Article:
by anthony on 01/02/11 at 3:36 pm
Color contrast plays an important role in design aesthetics. But for tab navigation, color contrast plays an important role in design usability. Tab navigation is a metaphorical way for users to navigate through content. Because a tab navigation functions and behaves like tabs, it should also look and feel like real tabs. When your tab navigation looks and feels like real tabs, your users will be able to effortlessly point out which tab is showing content and which tabs are hiding content. The key to achieving this effect is color contrast.
Foreground & background
In a tab navigation, the tab that is showing content should always highlight. The tab should look like it’s in the foreground. For this to happen, the color of the tab has to contrast with the color of the background.. The tabs that are hiding content should not highlight. The tabs should look like they are in the background. For this to happen, the color of the tabs have to blend with the color of the background. Applying color contrast to your tabs correctly will make your tab navigation easy to use.
In the examples below, it’s clear where the foreground is. This is because the tab that’s showing itself has a high color contrast to the tabs that are hiding in the background. This works the same way with a white or shaded background. As the user clicks each tab, the high color contrast between the foreground and background is kept. The tabs hiding in the background are still visible, but the color contrast is low. You don’t have to use the same color as the background for them, but the color you use should not compete with the color of the tab that’s showing. That way users can effortlessly point out which tab they’re looking at and which tabs they can click to.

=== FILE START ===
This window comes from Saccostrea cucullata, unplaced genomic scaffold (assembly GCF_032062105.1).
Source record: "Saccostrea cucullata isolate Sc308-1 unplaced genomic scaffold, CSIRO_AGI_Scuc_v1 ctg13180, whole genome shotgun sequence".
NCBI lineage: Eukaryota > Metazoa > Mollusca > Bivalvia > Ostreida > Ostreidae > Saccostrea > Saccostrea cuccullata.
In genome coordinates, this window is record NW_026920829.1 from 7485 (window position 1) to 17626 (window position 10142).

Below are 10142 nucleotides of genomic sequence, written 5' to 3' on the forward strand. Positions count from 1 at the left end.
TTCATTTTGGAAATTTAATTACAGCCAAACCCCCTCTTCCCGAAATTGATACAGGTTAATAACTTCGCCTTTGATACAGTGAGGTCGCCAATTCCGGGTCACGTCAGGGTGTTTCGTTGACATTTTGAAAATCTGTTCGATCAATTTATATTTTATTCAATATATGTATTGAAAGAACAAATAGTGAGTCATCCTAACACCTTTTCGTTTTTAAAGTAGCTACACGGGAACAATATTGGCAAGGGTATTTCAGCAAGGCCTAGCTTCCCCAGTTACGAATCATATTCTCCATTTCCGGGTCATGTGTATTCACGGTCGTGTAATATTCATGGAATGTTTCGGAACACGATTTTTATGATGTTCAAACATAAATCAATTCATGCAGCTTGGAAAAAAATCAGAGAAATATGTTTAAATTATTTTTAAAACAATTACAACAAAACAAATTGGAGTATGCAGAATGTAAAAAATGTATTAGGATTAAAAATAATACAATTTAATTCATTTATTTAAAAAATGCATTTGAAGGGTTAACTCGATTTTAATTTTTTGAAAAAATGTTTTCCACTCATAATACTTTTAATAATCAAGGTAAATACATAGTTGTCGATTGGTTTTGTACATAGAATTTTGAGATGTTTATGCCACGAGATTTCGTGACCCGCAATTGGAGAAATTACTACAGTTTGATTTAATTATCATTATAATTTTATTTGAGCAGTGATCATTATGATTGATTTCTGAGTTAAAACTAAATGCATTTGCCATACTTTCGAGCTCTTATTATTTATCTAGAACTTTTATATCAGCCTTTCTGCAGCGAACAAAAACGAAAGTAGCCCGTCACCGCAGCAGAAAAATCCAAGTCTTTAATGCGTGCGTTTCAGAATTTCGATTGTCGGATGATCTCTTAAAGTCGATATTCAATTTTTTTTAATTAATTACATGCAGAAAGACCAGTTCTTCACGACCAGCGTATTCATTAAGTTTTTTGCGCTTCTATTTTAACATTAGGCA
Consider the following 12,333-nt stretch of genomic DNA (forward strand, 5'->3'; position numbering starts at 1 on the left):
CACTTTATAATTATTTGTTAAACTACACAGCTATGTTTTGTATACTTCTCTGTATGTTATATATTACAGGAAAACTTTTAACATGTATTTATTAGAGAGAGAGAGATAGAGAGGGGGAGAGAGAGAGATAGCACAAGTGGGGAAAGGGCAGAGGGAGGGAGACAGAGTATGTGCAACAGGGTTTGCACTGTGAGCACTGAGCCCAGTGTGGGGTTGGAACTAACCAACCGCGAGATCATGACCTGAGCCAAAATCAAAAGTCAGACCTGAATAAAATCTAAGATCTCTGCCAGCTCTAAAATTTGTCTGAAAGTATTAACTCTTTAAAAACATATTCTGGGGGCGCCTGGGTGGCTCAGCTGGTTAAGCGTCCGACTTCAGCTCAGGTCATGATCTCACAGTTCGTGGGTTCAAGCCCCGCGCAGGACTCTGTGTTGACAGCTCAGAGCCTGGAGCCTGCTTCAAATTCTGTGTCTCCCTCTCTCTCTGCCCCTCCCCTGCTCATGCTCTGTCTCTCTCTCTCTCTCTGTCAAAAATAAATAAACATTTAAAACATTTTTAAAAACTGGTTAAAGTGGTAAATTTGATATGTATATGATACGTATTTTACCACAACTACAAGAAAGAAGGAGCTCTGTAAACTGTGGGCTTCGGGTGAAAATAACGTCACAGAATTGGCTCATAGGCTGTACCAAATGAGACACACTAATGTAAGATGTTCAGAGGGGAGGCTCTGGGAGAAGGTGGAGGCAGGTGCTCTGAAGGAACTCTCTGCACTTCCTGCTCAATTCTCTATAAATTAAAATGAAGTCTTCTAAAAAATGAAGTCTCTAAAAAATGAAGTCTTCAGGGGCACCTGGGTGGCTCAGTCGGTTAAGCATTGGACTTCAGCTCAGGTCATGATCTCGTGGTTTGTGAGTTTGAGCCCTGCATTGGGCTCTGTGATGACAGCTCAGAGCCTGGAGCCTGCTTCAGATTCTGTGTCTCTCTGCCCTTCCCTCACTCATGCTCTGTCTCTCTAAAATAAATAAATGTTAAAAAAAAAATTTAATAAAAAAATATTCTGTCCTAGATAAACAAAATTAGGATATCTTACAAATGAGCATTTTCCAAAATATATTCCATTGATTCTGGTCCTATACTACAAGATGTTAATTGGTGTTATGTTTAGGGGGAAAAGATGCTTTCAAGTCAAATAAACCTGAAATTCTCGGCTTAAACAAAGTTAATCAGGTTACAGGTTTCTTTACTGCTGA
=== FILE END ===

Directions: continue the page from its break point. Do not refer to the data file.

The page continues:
Another effective way to design tab navigation, is to only put a tab around the label that is showing content. The labels that are hiding content would have no tab around them. This makes the highlighted tab stand out more because there are no other tabs competing with it. Not only is the color of the highlighted tab distinct, but the shape of it too. The tab metaphor is not as strong with this approach, but it makes it clearer which tab users are looking at.
A good tab navigation is clear, distinct and allows the user to navigate effortlessly. A bad tab navigation is unclear, confusing and makes the user work to figure out which tab they’re looking at. By applying high and low color contrast to your tabs correctly, you’ll be able to design a tab navigation that suits your users.